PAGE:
Canada has a relatively strict data protection regime, resulting from a complex set of federal and provincial data laws and consumer protection laws.
Across the USA, in contrast, there is almost no harmonisation of data protection regulation. Laws that do exist are focused on specific use cases, such as the protection of children’s data in healthcare, and are a mix of state and federal enactments. Indeed,
there is very little protection of a person’s data at all in the USA - the data collected by the vast majority of SaaS products and services (even in regulated industries) is not regulated at all, and companies do need permission to harvest your data for marketing and sales purposes.
The exception is the California Consumer Privacy Act (CCPA) passed in 2018. It is a strong regulation akin to GDPR and, because of the size of the California market, is driving harmonisation of data privacy across the USA amongst national service providers who wish to operate there. Colorado and Virginia also have consumer data protection laws but whilst there is some talk of enactment in other states, there appears to be little political appetite amongst the majority of states (of the Federal Government) to follow suite.
Data privacy regulation elsewhere
Outside of Europe and North America, regulation is a country-by-country issue. There is a growing movement in Asia to introduce data protection regulation, but each country is implementing their own laws that are not harmonised.
Many Asian countries have highly restrictive cybersecurity regulations that forbid the transfer of personal data outside of the country.
Whilst the application of these cybersecurity laws can appear to be arbitrary from a market perspective, when they are invoked, the sanctions are often severe and financially punitive.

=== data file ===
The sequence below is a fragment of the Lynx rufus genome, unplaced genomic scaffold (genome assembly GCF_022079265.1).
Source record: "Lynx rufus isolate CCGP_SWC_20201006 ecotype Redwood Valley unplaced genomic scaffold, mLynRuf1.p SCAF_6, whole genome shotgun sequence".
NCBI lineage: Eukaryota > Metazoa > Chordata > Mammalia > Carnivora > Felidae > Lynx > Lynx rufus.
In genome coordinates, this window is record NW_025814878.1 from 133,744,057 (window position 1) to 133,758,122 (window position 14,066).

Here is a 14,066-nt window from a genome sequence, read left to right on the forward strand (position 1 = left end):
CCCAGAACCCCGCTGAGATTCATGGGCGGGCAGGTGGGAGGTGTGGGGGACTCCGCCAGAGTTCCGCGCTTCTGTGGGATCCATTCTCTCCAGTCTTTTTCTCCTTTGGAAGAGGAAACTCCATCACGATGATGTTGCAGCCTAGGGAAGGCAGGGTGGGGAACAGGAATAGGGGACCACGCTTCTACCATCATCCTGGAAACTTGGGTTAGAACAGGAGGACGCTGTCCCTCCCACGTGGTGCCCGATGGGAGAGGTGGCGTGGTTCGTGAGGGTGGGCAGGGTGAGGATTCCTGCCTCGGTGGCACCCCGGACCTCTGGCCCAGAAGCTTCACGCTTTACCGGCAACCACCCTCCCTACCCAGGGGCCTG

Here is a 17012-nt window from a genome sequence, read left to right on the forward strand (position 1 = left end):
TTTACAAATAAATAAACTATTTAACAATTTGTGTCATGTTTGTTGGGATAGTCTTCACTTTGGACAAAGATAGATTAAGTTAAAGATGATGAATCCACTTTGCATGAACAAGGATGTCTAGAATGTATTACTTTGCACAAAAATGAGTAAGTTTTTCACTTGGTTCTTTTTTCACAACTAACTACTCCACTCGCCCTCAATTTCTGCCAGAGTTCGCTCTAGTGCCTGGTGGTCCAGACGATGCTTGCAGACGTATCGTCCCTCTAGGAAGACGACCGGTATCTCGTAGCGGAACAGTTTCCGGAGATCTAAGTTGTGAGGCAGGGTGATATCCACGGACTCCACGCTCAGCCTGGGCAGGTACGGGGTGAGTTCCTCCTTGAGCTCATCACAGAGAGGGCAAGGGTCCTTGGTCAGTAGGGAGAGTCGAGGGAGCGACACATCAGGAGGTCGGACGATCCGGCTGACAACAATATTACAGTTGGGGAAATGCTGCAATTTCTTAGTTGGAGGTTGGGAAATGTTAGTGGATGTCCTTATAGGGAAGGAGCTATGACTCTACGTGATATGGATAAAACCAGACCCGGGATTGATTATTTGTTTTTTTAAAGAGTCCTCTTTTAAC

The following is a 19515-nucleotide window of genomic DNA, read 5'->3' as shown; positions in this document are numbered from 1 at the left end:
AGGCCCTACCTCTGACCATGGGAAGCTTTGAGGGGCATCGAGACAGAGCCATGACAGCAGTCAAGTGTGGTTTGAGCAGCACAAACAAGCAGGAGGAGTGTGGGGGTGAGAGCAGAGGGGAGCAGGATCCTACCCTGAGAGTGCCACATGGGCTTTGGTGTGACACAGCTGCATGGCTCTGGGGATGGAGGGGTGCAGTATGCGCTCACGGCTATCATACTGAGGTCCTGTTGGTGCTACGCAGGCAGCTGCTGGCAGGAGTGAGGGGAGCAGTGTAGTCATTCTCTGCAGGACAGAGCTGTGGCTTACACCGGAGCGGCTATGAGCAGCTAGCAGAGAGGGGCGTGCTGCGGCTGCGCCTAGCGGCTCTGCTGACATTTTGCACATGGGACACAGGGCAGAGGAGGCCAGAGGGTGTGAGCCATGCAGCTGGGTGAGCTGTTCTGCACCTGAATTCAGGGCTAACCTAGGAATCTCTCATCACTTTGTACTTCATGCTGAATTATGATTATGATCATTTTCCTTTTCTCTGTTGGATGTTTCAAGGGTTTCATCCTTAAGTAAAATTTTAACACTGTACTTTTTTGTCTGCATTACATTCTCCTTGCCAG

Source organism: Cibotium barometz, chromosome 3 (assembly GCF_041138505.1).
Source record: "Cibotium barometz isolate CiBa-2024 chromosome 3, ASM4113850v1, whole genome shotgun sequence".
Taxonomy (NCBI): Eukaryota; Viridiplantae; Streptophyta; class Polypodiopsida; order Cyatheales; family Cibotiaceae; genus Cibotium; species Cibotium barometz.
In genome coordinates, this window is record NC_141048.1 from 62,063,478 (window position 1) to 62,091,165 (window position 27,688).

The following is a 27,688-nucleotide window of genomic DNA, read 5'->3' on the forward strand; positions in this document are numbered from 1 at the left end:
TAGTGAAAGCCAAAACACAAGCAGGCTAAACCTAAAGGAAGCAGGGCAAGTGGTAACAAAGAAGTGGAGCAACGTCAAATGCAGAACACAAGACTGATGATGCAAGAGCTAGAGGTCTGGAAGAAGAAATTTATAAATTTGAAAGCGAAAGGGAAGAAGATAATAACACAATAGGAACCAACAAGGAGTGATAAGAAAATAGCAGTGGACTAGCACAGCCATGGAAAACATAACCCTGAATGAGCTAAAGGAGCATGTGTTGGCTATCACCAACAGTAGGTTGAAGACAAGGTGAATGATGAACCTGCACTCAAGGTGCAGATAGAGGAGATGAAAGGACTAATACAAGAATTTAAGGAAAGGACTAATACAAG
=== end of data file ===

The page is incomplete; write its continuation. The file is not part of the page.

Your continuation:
Ability to respond to shifts in regulatory requirements
Responding to a regulatory change should not impact the investment thesis - unless the business model is built upon unregulated acquisition and exploitation of personal data. Most changes are incremental and there is a large commonality across the individual data privacy regimes throughout the world, so changes are unlikely to have a large impact upon existing governance, processes and culture.
Given the trends in data privacy regulation, it is probable that the primary area to be impacted by changes and divergence in regulation is likely to be data residency (the country where data is processed and stored) – specifically, a need for multiple countries of data residency.
Operating additional countries of data residency requires additional data management infrastructure (technology, processes and policies) and also additional technical infrastructure to acquire and exploit the data. Multi-residency infrastructure can be complex, with material Capex and Opex requirements. However,
if the transition is planned for and well managed, the total cost of establishing an additional country of data residency is not likely to impact the investment thesis. However if not planned and done in fire-fighting mode, this can be an expensive activity that impacts the company’s ability to meets the investment milestones.
Information Commissioner's Office (ICO), United Kingdom, 2022.
Morrison & Foerster LLP, 2022.
NY Wirecutter, New York Times, 2022.
The European Data Protection Board (EDPB).